I’ve been drafting my paper for the annual meeting of the North American Patristics Society.
The paper is called, “Marrou, the Algerian War and the excavation of the basilica at Hippo”.
I’m speaking on the afternoon of Friday (26th May) in a panel on “Landscapes: Context and Representation.” (Programme pdf)
Below is the abstract. I enjoy writing abstracts, but they always come out oddly.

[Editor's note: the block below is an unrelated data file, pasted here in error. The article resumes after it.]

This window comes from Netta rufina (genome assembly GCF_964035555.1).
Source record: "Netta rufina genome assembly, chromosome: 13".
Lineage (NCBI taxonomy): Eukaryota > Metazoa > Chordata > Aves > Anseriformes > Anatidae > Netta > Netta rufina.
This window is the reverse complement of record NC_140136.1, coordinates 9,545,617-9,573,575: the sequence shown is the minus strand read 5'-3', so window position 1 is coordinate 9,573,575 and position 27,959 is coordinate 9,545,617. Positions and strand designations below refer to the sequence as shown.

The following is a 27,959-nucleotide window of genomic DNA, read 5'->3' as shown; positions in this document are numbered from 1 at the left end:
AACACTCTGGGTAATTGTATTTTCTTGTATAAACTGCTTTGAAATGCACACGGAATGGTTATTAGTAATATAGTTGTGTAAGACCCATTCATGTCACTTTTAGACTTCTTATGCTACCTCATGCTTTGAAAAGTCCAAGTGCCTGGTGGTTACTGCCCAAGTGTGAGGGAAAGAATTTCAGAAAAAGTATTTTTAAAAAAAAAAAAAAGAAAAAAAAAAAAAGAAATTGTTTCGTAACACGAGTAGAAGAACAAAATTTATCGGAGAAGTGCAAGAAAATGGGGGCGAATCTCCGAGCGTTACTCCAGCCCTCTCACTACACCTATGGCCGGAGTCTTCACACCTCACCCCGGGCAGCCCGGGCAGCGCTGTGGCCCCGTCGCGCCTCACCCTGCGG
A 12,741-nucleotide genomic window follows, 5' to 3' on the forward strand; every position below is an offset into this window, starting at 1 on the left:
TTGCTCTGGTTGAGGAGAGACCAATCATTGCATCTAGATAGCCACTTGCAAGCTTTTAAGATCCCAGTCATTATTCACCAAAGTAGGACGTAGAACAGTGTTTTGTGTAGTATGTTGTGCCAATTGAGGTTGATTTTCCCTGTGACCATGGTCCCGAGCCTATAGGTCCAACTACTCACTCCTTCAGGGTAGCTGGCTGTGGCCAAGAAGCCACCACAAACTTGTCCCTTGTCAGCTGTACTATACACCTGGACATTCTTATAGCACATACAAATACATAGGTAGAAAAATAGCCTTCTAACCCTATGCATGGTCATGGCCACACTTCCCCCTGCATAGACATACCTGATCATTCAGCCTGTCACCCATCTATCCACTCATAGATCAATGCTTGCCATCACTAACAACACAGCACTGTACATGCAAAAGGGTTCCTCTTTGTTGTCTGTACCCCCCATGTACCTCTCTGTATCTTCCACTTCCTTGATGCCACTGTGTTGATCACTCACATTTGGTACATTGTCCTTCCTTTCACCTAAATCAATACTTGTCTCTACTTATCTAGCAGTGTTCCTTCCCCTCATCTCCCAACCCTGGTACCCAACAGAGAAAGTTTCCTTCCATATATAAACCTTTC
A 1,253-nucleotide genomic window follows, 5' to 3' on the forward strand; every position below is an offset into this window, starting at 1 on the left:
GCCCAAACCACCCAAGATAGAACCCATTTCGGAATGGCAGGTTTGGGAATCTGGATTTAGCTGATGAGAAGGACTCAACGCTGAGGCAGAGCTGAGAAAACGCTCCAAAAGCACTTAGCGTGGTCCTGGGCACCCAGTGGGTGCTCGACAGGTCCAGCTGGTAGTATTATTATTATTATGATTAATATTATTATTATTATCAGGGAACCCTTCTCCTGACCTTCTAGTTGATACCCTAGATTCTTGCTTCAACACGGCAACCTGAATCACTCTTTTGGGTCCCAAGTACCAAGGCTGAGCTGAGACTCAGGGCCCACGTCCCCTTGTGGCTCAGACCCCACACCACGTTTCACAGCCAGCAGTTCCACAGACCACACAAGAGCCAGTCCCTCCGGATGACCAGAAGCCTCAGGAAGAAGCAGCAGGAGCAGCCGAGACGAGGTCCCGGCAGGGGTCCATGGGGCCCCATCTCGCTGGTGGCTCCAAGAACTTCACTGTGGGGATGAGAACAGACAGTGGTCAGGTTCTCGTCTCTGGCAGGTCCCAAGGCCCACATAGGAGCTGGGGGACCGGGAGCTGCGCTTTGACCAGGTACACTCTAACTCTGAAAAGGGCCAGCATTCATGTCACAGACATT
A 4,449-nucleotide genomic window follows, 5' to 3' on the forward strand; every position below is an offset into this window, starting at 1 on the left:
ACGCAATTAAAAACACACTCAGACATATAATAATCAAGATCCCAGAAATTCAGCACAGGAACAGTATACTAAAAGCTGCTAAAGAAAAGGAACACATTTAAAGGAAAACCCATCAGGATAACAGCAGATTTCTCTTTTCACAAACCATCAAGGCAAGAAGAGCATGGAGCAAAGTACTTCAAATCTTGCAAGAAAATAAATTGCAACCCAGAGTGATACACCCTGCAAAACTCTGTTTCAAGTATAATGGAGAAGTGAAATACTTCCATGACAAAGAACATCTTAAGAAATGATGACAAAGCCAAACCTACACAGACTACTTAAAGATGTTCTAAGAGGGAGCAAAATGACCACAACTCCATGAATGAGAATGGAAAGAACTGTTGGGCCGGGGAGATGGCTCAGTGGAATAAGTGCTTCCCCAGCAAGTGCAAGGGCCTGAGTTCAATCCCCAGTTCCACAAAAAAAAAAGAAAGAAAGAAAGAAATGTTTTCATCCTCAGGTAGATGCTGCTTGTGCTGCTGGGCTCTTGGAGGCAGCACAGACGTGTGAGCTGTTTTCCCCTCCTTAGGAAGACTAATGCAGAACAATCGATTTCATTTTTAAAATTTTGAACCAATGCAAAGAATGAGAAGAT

At the third Oxford Patristics Conference in 1959 Henri-Irénée Marrou presented a report on the recent excavations of the basilica at Hippo. This was published in Revue des études augustiniennes the following year. At the start of this report Marrou makes brief reference to the developing war in Algeria and attaches to his reflections a tag from Lucan as it appears in City of God: plus quam ciuilia bella. He then recapitulates the history of archaeological exploration at this site, situating it within the wider temporal and spatial ordering of the French Empire. Over the course of the next forty pages or so he outlines the reconstruction of the basilica and its situation in the topography of Hippo. Augustine, of course, haunts this landscape and so Marrou concludes the report with another Augustinian citation, this time from Retractationes: plura quaesita quam inuenta sunt, et eorum quae inuenta sunt pauciora firmata. With Lucan Marrou raises the spectre of civilisational collapse; in the figure of Augustine, he reminds us of the ambiguity of all testimony about the past. This paper will track the interaction of these two themes as Marrou reports his encounter with the ruined city of Hippo. It will conclude by suggesting that these twin themes are not only manifested in the ruins of Late Antiquity, but can be traced in the wider francophone response to the Algerian War.